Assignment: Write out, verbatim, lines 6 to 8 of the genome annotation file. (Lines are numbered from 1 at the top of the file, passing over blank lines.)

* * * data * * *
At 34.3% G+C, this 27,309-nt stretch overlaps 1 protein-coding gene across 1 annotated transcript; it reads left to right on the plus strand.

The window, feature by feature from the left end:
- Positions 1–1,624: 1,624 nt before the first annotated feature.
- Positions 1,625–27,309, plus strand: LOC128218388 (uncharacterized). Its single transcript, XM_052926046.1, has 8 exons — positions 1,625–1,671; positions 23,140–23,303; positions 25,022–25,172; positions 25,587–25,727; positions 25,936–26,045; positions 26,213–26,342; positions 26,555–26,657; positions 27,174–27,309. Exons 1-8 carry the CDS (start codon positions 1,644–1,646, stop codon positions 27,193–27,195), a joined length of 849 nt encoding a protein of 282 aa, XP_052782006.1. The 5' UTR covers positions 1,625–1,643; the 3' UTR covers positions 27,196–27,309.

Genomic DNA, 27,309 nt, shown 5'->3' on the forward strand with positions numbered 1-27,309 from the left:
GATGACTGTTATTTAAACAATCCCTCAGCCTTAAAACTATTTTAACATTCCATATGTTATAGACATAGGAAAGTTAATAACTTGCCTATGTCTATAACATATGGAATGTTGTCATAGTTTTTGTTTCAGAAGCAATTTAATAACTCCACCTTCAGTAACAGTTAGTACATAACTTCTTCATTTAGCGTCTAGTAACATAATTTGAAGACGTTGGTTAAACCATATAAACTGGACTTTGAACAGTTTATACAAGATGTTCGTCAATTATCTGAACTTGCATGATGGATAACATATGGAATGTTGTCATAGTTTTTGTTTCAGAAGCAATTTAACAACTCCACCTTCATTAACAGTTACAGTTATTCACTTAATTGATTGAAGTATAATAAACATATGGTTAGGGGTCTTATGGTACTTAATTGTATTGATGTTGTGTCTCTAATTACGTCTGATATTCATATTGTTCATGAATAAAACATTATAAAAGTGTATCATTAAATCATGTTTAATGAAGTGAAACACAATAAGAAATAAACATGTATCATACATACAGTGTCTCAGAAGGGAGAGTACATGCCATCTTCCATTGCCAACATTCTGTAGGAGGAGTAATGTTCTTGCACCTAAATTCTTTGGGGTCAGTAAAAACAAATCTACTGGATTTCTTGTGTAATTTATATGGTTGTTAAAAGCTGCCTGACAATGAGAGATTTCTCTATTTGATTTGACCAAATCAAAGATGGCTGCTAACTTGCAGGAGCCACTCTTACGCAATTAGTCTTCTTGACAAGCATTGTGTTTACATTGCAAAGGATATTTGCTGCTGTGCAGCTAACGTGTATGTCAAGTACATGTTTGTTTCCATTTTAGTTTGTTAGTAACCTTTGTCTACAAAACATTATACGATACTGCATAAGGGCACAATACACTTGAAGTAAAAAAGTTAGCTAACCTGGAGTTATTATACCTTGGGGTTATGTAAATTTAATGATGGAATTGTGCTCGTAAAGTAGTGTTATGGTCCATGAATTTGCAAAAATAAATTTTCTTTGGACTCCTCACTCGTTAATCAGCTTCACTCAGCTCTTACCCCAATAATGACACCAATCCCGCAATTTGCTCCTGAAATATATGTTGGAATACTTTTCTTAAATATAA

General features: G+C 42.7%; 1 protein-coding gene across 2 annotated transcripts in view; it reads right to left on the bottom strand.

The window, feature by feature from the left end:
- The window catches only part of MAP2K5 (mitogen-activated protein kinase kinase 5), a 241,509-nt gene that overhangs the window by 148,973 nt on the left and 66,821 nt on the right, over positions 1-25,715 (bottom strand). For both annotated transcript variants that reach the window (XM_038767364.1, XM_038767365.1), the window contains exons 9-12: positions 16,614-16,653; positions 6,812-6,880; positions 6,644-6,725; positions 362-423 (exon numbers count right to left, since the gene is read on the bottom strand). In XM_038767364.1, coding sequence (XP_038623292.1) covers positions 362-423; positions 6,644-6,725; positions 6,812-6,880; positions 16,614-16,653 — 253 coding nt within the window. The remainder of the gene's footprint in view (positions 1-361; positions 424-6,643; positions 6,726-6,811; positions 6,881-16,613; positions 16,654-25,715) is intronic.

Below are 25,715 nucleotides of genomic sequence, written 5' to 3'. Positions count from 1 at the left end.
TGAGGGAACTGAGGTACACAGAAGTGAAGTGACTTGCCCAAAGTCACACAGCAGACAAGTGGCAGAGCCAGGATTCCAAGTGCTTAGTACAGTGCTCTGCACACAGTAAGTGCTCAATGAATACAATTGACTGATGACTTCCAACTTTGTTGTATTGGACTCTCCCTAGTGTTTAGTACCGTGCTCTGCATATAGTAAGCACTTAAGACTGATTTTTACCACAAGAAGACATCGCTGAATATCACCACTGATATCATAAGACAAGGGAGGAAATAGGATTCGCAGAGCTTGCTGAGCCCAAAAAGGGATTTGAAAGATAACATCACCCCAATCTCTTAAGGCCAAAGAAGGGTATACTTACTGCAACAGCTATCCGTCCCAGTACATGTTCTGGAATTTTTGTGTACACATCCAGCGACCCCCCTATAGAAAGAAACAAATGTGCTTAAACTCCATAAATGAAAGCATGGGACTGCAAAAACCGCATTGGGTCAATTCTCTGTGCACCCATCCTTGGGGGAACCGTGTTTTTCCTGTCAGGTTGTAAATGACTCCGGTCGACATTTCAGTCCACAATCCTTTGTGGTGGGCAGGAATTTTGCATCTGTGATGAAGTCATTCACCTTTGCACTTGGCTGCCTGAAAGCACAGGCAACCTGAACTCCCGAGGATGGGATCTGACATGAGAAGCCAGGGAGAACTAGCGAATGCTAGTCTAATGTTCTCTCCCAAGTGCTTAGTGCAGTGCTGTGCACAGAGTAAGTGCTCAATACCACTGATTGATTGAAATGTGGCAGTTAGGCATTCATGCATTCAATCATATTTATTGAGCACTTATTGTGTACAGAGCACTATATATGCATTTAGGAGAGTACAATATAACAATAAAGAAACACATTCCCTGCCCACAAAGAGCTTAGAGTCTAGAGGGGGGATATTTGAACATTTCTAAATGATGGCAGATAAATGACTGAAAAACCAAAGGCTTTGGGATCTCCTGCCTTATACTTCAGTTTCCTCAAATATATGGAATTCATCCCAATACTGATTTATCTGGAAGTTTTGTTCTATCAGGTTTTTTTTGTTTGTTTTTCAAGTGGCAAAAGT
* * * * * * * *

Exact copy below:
GATGACTGTTATTTAAACAATCCCTCAGCCTTAAAACTATTTTAACATTCCATATGTTATAGACATAGGAAAGTTAATAACTTGCCTATGTCTATAACATATGGAATGTTGTCATAGTTTTTGTTTCAGAAGCAATTTAATAACTCCACCTTCAGTAACAGTTAGTACATAACTTCTTCATTTAGCGTCTAGTAACATAATTTGAAGACGTTGGTTAAACCATATAAACTGGACTTTGAACAGTTTATACAAGATGTTCGTCAATTATCTGAACTTGCATGATGGATAACATATGGAATGTTGTCATAGTTTTTGTTTCAGAAGCAATTTAACAACTCCACCTTCATTAACAGTTACAGTTATTCACTTAATTGATTGAAGTATAATAAACATATGGTTAGGGGTCTTATGGTACTTAATTGTATTGATGTTGTGTCTCTAATTACGTCTGATATTCATATTGTTCATGAATAAAACATTATAAAAGTGTATCATTAAATCATGTTTAATGAAGTGAAACACAATAAGAAATAAACATGTATCATACATACAGTGTCTCAGAAGGGAGAGTACATGCCATCTTCCATTGCCAACATTCTGTAGGAGGAGTAATGTTCTTGCACCTAAATTCTTTGGGGTCAGTAAAAACAAATCTACTGGATTTCTTGTGTAATTTATATGGTTGTTAAAAGCTGCCTGACAATGAGAGATTTCTCTATTTGATTTGACCAAATCAAAGATGGCTGCTAACTTGCAGGAGCCACTCTTACGCAATTAGTCTTCTTGACAAGCATTGTGTTTACATTGCAAAGGATATTTGCTGCTGTGCAGCTAACGTGTATGTCAAGTACATGTTTGTTTCCATTTTAGTTTGTTAGTAACCTTTGTCTACAAAACATTATACGATACTGCATAAGGGCACAATACACTTGAAGTAAAAAAGTTAGCTAACCTGGAGTTATTATACCTTGGGGTTATGTAAATTTAATGATGGAATTGTGCTCGTAAAGTAGTGTTATGGTCCATGAATTTGCAAAAATAAATTTTCTTTGGACTCCTCACTCGTTAATCAGCTTCACTCAGCTCTTACCCCAATAATGACACCAATCCCGCAATTTGCTCCTGAAATATATGTTGGAATACTTTTCTTAAATATAA

General features: G+C 42.7%; 1 protein-coding gene across 2 annotated transcripts in view; it reads right to left on the bottom strand.

The window, feature by feature from the left end: